34. 34.  Generally, an employer cannot reduce an employee’s pay for a partial day because doing so would convert an FLSA exempt employee into a non-exempt employee and make them eligible for overtime pay. 34
  35. 35.  Exemptions are narrowly construed against employers, and should be limited to those situations that plainly and unmistakably come within the terms of the exemptions. McCloskey & Co. v. Dickinson, 56 A.2d 442 (D.C. Ap. 1947).  To qualify as an exempt employee, an employee must meet both the “duties test” and a “salary basis test” for specified exemption. 35
  36. 36.  Do not equate the exercise of skill with the exercise of discretion and independent judgment  Do not designate an employee as exempt under the professional exemption merely because the employee has an advanced degree  Do not designate an employee as exempt under “computer employee” exemption merely because the employee’s a job title references computers  Do not automatically equate “salaried” with “exempt”  Conduct a thorough job-analysis 36
  37. 37.  DCFMLA: 20 or more employees in the District. D.C. Code § 32-516(1). Employee has 1 year of tenure and worked at least 1,000 hours within previous 12 months.  FMLA: 50 or more employees within 75 miles for each working day during 20 or more calendar weeks in the current or preceding year. 29 U.S.C. § 2611(2)(B)(ii). Employee has 1,250 hours of service within past 12 months. 37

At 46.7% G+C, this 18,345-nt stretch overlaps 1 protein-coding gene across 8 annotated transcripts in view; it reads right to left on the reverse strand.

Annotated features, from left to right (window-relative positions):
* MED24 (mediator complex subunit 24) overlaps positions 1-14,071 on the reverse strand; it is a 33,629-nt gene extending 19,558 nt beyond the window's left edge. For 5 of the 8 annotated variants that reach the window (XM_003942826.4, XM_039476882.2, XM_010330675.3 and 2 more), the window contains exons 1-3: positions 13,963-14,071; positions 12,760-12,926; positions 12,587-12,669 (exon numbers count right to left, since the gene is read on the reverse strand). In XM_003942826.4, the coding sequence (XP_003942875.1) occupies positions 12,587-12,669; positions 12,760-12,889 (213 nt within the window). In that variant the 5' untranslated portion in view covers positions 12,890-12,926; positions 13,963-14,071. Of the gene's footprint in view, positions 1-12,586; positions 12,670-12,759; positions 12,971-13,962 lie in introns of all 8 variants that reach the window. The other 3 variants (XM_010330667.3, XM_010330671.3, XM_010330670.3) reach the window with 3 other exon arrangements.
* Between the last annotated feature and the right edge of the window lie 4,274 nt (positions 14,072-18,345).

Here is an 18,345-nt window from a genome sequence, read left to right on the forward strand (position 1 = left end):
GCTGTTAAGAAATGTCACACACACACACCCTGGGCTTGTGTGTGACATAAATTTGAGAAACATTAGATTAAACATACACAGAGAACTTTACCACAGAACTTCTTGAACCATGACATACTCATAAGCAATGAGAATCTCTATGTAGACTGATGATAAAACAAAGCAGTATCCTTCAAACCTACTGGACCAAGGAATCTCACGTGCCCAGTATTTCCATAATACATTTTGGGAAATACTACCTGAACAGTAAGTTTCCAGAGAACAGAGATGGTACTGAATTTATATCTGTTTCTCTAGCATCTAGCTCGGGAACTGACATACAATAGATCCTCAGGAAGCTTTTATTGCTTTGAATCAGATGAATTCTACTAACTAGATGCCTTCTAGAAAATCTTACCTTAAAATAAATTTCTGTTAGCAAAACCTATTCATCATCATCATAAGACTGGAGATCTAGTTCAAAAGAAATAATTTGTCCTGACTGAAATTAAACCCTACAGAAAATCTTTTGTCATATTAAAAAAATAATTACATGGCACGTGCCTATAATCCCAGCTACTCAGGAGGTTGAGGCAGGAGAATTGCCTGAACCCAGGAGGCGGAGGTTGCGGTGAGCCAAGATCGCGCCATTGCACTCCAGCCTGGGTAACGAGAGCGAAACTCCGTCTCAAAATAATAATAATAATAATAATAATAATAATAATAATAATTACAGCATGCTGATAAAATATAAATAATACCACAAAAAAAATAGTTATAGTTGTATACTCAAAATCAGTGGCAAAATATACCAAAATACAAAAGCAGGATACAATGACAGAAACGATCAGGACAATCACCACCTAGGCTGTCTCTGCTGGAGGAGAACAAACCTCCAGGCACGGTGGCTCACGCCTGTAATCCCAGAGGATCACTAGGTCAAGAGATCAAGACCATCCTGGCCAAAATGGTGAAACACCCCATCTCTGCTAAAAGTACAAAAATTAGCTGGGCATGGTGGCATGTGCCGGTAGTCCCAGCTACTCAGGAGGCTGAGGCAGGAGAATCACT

38. 38.  DCFMLA: 16 workweeks of leave per 24 month period. D.C. Code §§ 32-502 to 503.  FMLA: 12 workweeks per 12 month period. 29 U.S.C § 2612.  Employees shall not lose benefits or seniority while on leave. 38
  39. 39.  FMLA – An employer may elect from 4 different ways to calculate the 12 month period provided by 29 C.F.R § 825.200(b). › Calendar year; › Any fixed 12-month “leave year.” E.g., fiscal year, year required by state law, or starting employee’s anniversary date; › 12-month period measured forward from the start of the any employee’s FMLA leave; or › Rolling 12-month period measured backward from the start of the employee’s FMLA leave. 39